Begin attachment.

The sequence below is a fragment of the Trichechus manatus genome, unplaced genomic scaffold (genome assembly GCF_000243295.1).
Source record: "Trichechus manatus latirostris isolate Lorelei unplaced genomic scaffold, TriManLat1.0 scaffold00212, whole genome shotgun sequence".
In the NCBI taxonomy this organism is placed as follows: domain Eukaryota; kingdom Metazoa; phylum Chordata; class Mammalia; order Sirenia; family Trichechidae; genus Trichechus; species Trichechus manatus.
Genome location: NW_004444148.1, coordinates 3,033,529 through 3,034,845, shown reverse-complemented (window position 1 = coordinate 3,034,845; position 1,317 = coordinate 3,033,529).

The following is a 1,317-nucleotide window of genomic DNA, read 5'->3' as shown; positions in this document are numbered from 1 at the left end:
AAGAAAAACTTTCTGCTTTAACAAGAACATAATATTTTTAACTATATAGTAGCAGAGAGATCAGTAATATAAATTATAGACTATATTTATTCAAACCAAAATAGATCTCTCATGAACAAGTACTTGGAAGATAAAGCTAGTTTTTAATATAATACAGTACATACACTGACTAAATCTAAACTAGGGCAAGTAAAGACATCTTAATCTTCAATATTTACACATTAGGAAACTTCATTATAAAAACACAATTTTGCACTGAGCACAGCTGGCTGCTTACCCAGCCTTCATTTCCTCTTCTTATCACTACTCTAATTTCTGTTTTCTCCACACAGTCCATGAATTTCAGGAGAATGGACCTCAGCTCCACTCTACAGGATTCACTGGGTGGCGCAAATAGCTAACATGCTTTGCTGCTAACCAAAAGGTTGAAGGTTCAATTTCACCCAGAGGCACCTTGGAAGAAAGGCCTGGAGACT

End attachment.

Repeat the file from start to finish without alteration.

The sequence below is a fragment of the Trichechus manatus genome, unplaced genomic scaffold (genome assembly GCF_000243295.1).
Source record: "Trichechus manatus latirostris isolate Lorelei unplaced genomic scaffold, TriManLat1.0 scaffold00212, whole genome shotgun sequence".
In the NCBI taxonomy this organism is placed as follows: domain Eukaryota; kingdom Metazoa; phylum Chordata; class Mammalia; order Sirenia; family Trichechidae; genus Trichechus; species Trichechus manatus.
Genome location: NW_004444148.1, coordinates 3,033,529 through 3,034,845, shown reverse-complemented (window position 1 = coordinate 3,034,845; position 1,317 = coordinate 3,033,529).

The following is a 1,317-nucleotide window of genomic DNA, read 5'->3' as shown; positions in this document are numbered from 1 at the left end:
AAGAAAAACTTTCTGCTTTAACAAGAACATAATATTTTTAACTATATAGTAGCAGAGAGATCAGTAATATAAATTATAGACTATATTTATTCAAACCAAAATAGATCTCTCATGAACAAGTACTTGGAAGATAAAGCTAGTTTTTAATATAATACAGTACATACACTGACTAAATCTAAACTAGGGCAAGTAAAGACATCTTAATCTTCAATATTTACACATTAGGAAACTTCATTATAAAAACACAATTTTGCACTGAGCACAGCTGGCTGCTTACCCAGCCTTCATTTCCTCTTCTTATCACTACTCTAATTTCTGTTTTCTCCACACAGTCCATGAATTTCAGGAGAATGGACCTCAGCTCCACTCTACAGGATTCACTGGGTGGCGCAAATAGCTAACATGCTTTGCTGCTAACCAAAAGGTTGAAGGTTCAATTTCACCCAGAGGCACCTTGGAAGAAAGGCCTGGAGACT